From sequestering carbon to supporting marine life, underwater kelp forests are crucial to the health of the planet. Based in the Netherlands, the Kelp Forest Foundation strives to raise awareness of these vital resources while also leading important research on the benefits of kelp-centric ecosystems.

Recommended by Ming Thompson, AIA, and Christina Cho Yoo, AIA, cofounders of the San Francisco-based Atelier Cho Thompson and A Rising Tide

Tom Scanlan

Carl Dukrow Candles, from $38
Handcrafted by the Philadelphia-based maker Carl Dukrow, this collection of sculptural candles is composed using a blend of beeswax and soy wax that results in an odorless and long-lasting burn. "I live in an old New Haven rowhouse that's bursting at the seams with life: artwork and toys from kids, drawings and mockups from work, and all the clutter of a rich and full home," Thompson says. "So, when I bring something new into the house, I have to choose carefully: any new object must be both functional and beautiful."

Kinto Day Off Tumber, $37.50
Designed for a “relaxing yet active day off,” according to Kinto, this vacuum-insulated, reusable bottle holds up to 17 oz. The bottle, which features a powder-coated, stainless steel body available in a range of colors, also has a “loop at the top [that] makes it easy to carry, especially when you have a lot in your hands,” notes Cho Yoo.

Give to: A Rising Tide
Founded earlier this year by a team of nine designers, including recommenders Christina Cho Yoo and Ming Thompson, A Rising Tide aims to spotlight Asian and Pacific Islanders who are shaping the built environment. Among its first initiatives? Developing a directory of API designers as well as educational workshops focused on the challenges of the API design community.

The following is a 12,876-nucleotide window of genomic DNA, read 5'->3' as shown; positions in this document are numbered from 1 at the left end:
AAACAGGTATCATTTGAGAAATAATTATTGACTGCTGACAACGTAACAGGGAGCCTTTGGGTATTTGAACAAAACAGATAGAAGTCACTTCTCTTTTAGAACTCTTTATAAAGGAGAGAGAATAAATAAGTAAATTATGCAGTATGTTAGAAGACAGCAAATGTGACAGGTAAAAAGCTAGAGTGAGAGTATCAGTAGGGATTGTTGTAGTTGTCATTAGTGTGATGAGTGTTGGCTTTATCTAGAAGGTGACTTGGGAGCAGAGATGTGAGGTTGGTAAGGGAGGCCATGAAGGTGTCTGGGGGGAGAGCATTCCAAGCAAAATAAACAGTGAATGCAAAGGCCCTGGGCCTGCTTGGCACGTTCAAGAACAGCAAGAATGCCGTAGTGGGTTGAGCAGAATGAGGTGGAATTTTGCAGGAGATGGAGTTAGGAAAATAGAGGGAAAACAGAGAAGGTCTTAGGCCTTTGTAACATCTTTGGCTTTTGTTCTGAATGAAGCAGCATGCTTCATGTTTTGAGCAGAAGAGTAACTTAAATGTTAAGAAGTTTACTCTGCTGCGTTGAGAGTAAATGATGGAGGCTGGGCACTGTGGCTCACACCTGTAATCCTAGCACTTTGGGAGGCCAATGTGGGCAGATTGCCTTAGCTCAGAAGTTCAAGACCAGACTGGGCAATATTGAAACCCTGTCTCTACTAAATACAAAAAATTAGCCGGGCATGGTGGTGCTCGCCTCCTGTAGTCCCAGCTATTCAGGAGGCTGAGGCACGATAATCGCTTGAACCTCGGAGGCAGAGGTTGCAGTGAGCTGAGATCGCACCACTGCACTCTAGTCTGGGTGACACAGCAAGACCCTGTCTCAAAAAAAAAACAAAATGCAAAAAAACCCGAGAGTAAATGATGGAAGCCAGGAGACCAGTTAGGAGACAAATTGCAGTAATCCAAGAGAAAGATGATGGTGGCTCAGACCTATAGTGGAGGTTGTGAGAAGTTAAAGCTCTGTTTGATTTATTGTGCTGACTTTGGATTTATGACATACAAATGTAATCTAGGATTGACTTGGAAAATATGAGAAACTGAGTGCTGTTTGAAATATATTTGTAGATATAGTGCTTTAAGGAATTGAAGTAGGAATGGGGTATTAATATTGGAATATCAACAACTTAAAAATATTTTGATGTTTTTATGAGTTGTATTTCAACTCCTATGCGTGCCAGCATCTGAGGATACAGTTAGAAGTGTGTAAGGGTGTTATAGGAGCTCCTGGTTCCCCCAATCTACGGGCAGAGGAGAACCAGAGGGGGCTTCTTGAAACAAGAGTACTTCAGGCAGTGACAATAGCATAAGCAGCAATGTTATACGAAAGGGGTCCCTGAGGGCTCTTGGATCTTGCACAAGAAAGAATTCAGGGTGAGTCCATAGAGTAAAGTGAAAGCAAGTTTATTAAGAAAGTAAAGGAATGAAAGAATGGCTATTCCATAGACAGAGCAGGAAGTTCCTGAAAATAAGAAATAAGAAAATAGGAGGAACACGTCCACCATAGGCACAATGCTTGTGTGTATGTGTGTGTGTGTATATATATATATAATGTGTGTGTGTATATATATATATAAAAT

Recommended by ARCHITECT staff

Wooj Design

Wooj Pleat Lamp, $179
Shopping for the design fiend on your list? These 3D-printed table lamps come in a range of colors including emerald and amber. Shaped to evoke the movement of a pleated skirt and printed using recycled PETG, the striking luminaire is fully created in Wooj’s New York studio and is compatible with any LED bulb.

courtesy Farmmm

Farmmm Sculptures, from $60
Each piece in this collection of fuzzy, candy-colored sculptures, all handmade by the New York–based designer Sasha Topolnytska, delights the mind and the senses. Developed to foster inclusive play, the biomorphic pieces—Ivar, Bow, Misha, and Lolo to name a few—double as joyful design objects and furniture.

Give to: Washington Project for the Arts
Founded in 1975 with the aim of ensuring that creatives receive fair pay, this Washington, D.C.–based platform "allows artists to experiment without absorbing financial burdens," according to WPA. In the decades since its creation, the organization has hosted more than 500 exhibitions, 1,000 performances, and 58 public art projects.

Recommended by Eran Chen, AIA, founding principal and executive director of ODA, New York

MIM Studio “The Factory” Sculpture, $315